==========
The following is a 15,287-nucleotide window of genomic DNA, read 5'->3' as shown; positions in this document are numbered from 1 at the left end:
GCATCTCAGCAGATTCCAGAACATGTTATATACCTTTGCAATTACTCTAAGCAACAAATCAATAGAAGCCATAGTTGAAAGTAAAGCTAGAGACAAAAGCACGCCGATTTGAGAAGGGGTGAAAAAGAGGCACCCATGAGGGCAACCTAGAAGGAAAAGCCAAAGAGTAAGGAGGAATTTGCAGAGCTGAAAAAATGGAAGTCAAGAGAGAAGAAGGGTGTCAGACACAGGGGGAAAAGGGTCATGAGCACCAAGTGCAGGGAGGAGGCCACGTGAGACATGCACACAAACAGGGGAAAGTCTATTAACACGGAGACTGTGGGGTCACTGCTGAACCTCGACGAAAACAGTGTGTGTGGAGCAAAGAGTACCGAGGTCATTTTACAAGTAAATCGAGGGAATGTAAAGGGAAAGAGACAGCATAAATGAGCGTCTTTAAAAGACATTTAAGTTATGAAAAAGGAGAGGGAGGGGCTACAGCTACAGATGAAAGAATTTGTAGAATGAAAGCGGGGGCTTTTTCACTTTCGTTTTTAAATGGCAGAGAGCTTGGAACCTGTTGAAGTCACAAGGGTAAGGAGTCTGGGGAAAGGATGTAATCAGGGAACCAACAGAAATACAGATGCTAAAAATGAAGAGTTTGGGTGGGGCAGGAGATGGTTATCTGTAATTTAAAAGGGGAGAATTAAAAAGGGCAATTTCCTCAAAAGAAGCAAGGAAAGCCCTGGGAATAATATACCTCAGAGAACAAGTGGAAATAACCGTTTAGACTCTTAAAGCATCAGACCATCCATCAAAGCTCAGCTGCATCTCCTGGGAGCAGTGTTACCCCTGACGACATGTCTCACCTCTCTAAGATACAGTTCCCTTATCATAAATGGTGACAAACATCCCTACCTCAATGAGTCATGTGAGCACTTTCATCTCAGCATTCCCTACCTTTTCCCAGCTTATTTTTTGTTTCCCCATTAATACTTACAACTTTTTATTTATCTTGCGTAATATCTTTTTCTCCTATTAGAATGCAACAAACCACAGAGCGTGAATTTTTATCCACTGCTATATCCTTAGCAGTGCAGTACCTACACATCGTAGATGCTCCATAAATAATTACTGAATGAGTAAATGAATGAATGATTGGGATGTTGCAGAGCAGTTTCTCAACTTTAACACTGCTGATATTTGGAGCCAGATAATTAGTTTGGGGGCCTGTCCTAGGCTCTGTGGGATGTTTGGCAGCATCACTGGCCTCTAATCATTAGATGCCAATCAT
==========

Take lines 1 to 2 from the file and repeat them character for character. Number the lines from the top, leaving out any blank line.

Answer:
The following is a 15,287-nucleotide window of genomic DNA, read 5'->3' as shown; positions in this document are numbered from 1 at the left end:
GCATCTCAGCAGATTCCAGAACATGTTATATACCTTTGCAATTACTCTAAGCAACAAATCAATAGAAGCCATAGTTGAAAGTAAAGCTAGAGACAAAAGCACGCCGATTTGAGAAGGGGTGAAAAAGAGGCACCCATGAGGGCAACCTAGAAGGAAAAGCCAAAGAGTAAGGAGGAATTTGCAGAGCTGAAAAAATGGAAGTCAAGAGAGAAGAAGGGTGTCAGACACAGGGGGAAAAGGGTCATGAGCACCAAGTGCAGGGAGGAGGCCACGTGAGACATGCACACAAACAGGGGAAAGTCTATTAACACGGAGACTGTGGGGTCACTGCTGAACCTCGACGAAAACAGTGTGTGTGGAGCAAAGAGTACCGAGGTCATTTTACAAGTAAATCGAGGGAATGTAAAGGGAAAGAGACAGCATAAATGAGCGTCTTTAAAAGACATTTAAGTTATGAAAAAGGAGAGGGAGGGGCTACAGCTACAGATGAAAGAATTTGTAGAATGAAAGCGGGGGCTTTTTCACTTTCGTTTTTAAATGGCAGAGAGCTTGGAACCTGTTGAAGTCACAAGGGTAAGGAGTCTGGGGAAAGGATGTAATCAGGGAACCAACAGAAATACAGATGCTAAAAATGAAGAGTTTGGGTGGGGCAGGAGATGGTTATCTGTAATTTAAAAGGGGAGAATTAAAAAGGGCAATTTCCTCAAAAGAAGCAAGGAAAGCCCTGGGAATAATATACCTCAGAGAACAAGTGGAAATAACCGTTTAGACTCTTAAAGCATCAGACCATCCATCAAAGCTCAGCTGCATCTCCTGGGAGCAGTGTTACCCCTGACGACATGTCTCACCTCTCTAAGATACAGTTCCCTTATCATAAATGGTGACAAACATCCCTACCTCAATGAGTCATGTGAGCACTTTCATCTCAGCATTCCCTACCTTTTCCCAGCTTATTTTTTGTTTCCCCATTAATACTTACAACTTTTTATTTATCTTGCGTAATATCTTTTTCTCCTATTAGAATGCAACAAACCACAGAGCGTGAATTTTTATCCACTGCTATATCCTTAGCAGTGCAGTACCTACACATCGTAGATGCTCCATAAATAATTACTGAATGAGTAAATGAATGAATGATTGGGATGTTGCAGAGCAGTTTCTCAACTTTAACACTGCTGATATTTGGAGCCAGATAATTAGTTTGGGGGCCTGTCCTAGGCTCTGTGGGATGTTTGGCAGCATCACTGGCCTCTAATCATTAGATGCCAATCAT